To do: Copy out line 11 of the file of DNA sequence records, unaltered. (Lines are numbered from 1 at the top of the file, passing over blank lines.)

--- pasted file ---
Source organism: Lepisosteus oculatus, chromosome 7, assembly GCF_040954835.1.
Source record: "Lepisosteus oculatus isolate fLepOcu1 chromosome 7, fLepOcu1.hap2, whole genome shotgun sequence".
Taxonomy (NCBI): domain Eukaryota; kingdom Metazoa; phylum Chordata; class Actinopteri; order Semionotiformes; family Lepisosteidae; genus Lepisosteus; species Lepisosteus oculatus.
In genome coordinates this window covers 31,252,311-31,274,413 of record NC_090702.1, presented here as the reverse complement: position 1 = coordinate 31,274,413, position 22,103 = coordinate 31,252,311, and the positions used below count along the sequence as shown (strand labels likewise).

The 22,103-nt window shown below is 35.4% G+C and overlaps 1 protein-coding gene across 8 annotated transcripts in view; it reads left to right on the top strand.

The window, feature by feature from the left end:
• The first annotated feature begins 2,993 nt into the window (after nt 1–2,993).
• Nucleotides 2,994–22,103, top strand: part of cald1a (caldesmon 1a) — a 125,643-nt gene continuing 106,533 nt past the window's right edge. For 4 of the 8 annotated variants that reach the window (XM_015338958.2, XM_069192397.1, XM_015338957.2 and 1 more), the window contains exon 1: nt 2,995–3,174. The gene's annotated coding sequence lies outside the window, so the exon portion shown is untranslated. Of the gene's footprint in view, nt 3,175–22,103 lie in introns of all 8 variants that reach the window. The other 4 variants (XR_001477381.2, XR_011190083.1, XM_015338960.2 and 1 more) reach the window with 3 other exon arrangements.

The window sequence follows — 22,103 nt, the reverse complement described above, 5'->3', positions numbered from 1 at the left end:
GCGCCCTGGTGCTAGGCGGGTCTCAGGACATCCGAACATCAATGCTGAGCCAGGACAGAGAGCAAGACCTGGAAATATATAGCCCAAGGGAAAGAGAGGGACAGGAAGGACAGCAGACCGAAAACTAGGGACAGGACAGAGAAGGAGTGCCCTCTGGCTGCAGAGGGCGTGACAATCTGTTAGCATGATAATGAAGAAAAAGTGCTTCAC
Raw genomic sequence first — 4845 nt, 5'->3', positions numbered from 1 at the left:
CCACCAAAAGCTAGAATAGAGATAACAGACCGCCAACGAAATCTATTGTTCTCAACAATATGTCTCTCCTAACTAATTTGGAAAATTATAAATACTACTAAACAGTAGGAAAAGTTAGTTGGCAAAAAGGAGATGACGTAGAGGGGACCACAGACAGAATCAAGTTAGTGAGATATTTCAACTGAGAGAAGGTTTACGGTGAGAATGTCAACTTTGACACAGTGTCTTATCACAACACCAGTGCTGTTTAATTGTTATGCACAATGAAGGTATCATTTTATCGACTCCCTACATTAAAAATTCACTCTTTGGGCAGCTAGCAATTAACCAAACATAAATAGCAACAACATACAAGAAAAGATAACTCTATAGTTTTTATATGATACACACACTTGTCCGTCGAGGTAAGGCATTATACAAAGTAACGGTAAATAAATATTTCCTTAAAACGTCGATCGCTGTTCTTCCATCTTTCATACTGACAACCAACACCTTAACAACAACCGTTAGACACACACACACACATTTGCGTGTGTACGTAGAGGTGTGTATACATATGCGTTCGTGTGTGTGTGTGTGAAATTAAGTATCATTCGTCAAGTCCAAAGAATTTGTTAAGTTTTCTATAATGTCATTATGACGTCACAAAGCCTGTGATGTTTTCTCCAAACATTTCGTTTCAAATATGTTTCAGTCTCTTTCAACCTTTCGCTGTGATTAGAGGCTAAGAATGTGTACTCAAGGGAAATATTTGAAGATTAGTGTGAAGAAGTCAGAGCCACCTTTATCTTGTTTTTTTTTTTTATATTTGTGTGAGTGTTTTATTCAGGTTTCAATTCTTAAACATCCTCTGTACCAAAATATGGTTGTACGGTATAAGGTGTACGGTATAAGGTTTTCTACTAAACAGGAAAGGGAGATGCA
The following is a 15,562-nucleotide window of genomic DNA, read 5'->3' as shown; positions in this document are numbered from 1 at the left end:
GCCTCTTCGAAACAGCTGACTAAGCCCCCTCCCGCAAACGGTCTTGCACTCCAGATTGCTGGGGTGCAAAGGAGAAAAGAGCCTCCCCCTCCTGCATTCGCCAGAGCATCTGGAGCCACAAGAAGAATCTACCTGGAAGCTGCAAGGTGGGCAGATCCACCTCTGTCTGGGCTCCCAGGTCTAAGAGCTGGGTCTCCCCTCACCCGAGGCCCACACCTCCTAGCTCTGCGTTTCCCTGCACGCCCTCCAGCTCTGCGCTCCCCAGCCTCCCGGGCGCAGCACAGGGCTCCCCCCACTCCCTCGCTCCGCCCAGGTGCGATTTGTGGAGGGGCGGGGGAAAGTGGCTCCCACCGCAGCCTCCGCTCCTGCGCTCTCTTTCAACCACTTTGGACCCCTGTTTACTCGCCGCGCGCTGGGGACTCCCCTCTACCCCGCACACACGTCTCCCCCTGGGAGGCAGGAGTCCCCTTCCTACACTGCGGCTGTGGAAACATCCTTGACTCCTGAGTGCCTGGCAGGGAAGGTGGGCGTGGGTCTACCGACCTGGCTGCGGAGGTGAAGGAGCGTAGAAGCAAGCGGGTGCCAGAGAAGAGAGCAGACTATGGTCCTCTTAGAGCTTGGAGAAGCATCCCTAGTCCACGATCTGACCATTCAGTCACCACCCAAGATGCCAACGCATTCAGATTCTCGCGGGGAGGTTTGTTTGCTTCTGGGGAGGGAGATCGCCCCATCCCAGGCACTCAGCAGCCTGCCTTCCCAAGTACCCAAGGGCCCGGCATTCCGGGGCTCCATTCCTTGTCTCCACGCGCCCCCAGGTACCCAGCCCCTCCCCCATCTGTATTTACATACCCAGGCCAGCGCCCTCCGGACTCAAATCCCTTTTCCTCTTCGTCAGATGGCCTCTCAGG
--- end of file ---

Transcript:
Raw genomic sequence first — 4845 nt, 5'->3', positions numbered from 1 at the left: